By Sgt. 1st Class Howard ReedOctober 23, 2013
CAMP FOSTER, Okinawa, Japan- Command Sgt. Maj. Frank M. Leota, command sergeant major for United States Army Pacific, paid a visit to Okinawa, Japan to speak with soldiers assigned to U.S. Army Japan on Okinawa on Oct. 1st at Camp Foster's community center.
Leota first met with senior noncommissioned officers of the 10th RSG for a non-commissioned officer professional development session. During the gathering his message was straight forward and to the point informing leaders it's their responsibility and duty to take care of Soldiers.
"It's important to have open communication with your Soldiers and that communication has to be direct and visible in order for you to be an engaged leader," explained Leota. "Soldiers need to know that they can trust you and you can help them."
In the afternoon Leota shared time with junior enlisted members of USAR-J on Okinawa giving soldiers advice and information on how to progress their military careers by accepting assignments such as drill sergeant and recruiter.
He also talked standards and profession of arms and updated Soldiers on projected changes to Army's force structure, future personnel cuts, and changes to Army Regulation 670-1, Wear and Appearance of Army uniform and Insignia.
Leota encouraged both audiences to keep performing above the standard and continue to maintain good order and discipline on Okinawa. He explained Gen. Vincent K. Brooks, USARPAC's commanding general, is fully aware of the good things soldiers are doing within Okinawa's joint community despite budget reductions.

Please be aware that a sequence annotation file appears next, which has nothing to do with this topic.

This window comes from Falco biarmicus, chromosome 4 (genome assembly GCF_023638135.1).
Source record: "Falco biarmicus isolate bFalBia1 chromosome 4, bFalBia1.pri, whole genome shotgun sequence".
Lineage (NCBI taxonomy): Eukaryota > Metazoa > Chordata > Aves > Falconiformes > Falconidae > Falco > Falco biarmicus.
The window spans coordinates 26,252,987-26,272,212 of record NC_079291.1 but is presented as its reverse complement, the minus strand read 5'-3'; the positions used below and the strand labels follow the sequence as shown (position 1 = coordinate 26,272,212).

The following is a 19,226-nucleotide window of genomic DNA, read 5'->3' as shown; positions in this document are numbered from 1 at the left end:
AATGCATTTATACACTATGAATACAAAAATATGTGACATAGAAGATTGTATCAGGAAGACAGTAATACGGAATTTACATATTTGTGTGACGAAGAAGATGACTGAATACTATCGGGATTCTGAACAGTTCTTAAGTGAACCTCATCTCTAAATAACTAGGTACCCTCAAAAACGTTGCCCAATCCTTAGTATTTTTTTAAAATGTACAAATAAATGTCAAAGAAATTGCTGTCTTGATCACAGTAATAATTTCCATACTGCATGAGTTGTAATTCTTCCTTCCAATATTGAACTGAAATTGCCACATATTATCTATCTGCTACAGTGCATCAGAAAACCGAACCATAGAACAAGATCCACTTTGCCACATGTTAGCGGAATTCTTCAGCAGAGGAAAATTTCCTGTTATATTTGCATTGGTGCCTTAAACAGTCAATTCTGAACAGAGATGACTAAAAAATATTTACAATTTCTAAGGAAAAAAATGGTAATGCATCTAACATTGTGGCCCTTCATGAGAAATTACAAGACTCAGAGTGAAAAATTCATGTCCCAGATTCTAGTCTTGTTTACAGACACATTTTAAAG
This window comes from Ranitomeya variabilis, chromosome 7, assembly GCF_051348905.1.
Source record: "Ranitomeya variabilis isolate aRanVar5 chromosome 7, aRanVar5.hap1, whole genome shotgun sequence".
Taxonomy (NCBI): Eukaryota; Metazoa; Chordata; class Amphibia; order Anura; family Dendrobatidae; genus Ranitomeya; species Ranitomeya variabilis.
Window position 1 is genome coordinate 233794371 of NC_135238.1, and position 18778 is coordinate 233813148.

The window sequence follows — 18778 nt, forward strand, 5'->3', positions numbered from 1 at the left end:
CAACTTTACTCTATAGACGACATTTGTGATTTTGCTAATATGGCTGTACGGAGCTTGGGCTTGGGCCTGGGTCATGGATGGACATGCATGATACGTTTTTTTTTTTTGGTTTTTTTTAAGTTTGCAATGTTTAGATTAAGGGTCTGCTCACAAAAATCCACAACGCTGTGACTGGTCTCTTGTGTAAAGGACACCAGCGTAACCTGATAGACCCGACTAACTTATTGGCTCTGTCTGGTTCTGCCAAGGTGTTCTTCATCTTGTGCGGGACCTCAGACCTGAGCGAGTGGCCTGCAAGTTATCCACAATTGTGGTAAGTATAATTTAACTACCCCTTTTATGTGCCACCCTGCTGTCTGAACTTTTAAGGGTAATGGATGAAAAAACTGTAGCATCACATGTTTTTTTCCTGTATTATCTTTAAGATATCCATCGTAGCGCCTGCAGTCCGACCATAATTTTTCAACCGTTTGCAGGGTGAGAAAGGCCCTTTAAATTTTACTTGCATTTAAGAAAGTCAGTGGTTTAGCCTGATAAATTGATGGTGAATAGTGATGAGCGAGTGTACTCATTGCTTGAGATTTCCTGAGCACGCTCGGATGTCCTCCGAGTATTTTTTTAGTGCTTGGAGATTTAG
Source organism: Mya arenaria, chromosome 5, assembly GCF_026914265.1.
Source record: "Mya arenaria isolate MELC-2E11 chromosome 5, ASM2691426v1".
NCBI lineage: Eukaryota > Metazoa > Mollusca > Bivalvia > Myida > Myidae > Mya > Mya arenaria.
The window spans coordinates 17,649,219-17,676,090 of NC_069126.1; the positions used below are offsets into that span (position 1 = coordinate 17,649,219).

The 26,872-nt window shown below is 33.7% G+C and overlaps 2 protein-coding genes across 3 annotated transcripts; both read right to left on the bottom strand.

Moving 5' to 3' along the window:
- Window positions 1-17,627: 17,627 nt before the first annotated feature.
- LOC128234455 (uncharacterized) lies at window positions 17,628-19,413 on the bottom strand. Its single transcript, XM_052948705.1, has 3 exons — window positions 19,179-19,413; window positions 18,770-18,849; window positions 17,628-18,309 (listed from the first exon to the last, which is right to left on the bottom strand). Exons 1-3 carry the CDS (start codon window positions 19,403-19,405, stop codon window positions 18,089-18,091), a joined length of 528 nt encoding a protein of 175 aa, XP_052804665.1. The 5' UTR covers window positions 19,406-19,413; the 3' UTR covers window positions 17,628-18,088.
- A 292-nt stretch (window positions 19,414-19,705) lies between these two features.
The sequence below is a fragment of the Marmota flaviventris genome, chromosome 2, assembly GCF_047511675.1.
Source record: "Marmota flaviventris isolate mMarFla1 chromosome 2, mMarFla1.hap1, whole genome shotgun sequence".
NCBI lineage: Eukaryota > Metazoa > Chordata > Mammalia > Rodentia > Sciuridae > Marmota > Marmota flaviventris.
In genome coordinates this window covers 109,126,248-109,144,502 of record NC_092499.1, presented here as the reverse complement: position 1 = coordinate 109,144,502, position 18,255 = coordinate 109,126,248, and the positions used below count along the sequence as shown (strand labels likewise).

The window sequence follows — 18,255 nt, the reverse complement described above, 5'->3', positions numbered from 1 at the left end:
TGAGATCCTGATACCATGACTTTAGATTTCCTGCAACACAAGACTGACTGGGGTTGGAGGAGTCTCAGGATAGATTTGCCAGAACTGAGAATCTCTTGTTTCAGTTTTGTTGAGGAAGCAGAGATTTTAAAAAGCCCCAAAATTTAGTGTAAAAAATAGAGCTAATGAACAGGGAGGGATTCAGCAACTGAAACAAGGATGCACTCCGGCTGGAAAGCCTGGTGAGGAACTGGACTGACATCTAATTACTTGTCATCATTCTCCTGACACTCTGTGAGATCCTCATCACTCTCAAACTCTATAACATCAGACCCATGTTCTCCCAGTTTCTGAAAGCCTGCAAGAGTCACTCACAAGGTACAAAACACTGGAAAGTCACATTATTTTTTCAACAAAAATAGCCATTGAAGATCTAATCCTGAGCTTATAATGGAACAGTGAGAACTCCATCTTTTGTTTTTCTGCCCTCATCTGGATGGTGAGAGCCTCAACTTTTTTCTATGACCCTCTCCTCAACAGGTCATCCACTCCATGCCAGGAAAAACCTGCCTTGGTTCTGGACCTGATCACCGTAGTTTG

"It's great to come together in a joint atmosphere and have open discussions because each service is facing the same challenges across the Department of Defense," said Leota.
Pfc. Kenneth Abrego, an information technology specialist assigned to headquarters and headquarters company 10th RSG, said he enjoyed the town hall meeting because the information was valuable and useful.
"I always see his command photo throughout the headquarters building," said Abrego. "It's good to actually meet him and it's always great to actually see your higher headquarters leaders and meet them up front and personal."